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I have an application that uses several different databases to collect similar information. I do this through an ODBC interface, which effectively abstracts my persistence layer from my application layer, and it works fairly well.

Here's the thing: I want to have a bit more specific queries than

SELECT * FROM [TableName]

As far as I can tell, this works for all ODBC databases, but when you start to get a little more specific, syntax and language usage become more problematic. The query that will work in MySQL will not necessarily work in MSSQL; the query that runs fine against Oracle will not fare so well against PostgreSQL.

But ODBC is an abstraction layer, so I'm thinking there must be a language reference that all ODBC-compliant database systems support. If I write my queries using those language constructs, I should expect to get similar results back, regardless of the database system.

Am I right? Is there such a standard? If so, where can I find the language reference so I can write my queries accordingly? Things I'm interested in in particular are constructs like:


etc. Thanks for your help!

share|improve this question
We have the same situation and never found anything that would work. Closest I've been able to come is just doing basic query dumps and then letting the app do the heavy lifting which is far from ideal. One alternative was to have the queries in separate XML files and then a set of connection classes. You can then call the query and the connection and if you have to make changes to a query you can do it in the xml file without recompiling. – Brian Apr 18 '12 at 13:06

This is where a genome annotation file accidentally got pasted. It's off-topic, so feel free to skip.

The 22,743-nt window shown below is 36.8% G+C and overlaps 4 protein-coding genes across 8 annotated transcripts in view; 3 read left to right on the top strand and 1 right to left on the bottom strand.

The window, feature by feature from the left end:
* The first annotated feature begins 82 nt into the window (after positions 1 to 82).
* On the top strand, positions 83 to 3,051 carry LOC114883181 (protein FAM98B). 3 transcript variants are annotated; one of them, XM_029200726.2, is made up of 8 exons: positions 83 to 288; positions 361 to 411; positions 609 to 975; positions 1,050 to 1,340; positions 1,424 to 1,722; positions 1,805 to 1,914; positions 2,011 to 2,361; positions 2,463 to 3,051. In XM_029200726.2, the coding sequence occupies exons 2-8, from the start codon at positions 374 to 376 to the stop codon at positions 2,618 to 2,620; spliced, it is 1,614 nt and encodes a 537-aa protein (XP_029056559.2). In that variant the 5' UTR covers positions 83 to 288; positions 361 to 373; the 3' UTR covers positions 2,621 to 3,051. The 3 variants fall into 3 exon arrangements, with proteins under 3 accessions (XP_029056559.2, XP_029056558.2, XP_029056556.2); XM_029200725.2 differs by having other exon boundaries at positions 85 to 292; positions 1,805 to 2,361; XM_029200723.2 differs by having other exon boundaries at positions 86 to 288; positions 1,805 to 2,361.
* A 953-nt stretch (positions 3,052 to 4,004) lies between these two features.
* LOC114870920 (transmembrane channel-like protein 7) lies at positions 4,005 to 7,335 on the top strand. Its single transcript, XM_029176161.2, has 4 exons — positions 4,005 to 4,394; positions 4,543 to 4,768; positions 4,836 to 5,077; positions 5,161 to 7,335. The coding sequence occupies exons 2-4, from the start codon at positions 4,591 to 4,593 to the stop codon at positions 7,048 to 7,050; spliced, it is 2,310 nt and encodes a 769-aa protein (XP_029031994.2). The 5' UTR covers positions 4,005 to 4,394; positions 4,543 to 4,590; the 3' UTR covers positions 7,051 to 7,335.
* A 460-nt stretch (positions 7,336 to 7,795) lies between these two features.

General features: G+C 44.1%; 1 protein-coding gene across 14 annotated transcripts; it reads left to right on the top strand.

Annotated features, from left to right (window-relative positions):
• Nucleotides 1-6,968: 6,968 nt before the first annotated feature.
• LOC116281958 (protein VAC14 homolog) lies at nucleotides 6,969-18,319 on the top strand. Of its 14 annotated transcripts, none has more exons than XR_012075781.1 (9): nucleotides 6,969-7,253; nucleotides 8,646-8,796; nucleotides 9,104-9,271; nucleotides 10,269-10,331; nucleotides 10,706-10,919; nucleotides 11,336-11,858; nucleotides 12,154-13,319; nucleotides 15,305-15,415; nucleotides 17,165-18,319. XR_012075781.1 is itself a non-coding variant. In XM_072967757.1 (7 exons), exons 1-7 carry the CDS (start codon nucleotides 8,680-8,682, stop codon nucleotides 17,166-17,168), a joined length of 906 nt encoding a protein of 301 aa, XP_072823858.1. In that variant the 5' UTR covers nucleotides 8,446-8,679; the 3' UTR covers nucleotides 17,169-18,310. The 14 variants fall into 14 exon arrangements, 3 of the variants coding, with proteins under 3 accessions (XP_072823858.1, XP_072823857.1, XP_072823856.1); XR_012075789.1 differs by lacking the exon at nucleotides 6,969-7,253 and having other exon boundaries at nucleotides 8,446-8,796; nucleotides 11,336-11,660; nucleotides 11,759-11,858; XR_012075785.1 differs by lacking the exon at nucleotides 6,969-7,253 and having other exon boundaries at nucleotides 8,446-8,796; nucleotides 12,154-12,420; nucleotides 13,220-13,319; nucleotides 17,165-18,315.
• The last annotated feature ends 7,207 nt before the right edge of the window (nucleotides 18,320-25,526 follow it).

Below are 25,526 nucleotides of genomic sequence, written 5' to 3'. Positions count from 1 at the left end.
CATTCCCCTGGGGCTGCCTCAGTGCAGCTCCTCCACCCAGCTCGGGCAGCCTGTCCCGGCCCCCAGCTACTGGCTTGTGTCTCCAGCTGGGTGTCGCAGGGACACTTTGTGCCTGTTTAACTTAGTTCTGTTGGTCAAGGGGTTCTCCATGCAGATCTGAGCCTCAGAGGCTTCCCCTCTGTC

This makes me sad :(. – Jeremy Holovacs Apr 18 '12 at 13:17
Is LINQ-To-SQL/Entities an option? Here is a similar question which is addressed by LINQ: stackoverflow.com/questions/2938252/generic-sql-builder-net – mellamokb Apr 18 '12 at 14:03
Unfortunately the higher-level constructs are part of my problem. I have a database system that doesn't enforce column constraints and it blows up every handler there is. I am exploring a universal way to truncate column lengths in the query as part of a two-part process; first, get the schema of the query result, then run the query with inline column constraints... i.e., if column foo is varchar(15), I can SELECT MID(foo, 1, 15) AS foo... ugly no matter how I look at it. Sigh. – Jeremy Holovacs Apr 18 '12 at 14:22
up vote 1 down vote accepted

For functions the ODBC standard is listed at Appendix E: Scalar Functions. That includes substring. You need to use the syntax {fn func_name(arguments)}. The cast function in SQL 92 is convert in ODBC (e.g., CAST (value AS type) in SQL92 is {fn CONVERT (value, type)} in ODBC). Top is however, not a function but part of the SQL syntax your databases may or may not support (e.g., Oracle does not have top).

share|improve this answer
This does indeed appear to be the correct answer, annoying as it is. – Jeremy Holovacs Apr 19 '12 at 15:21

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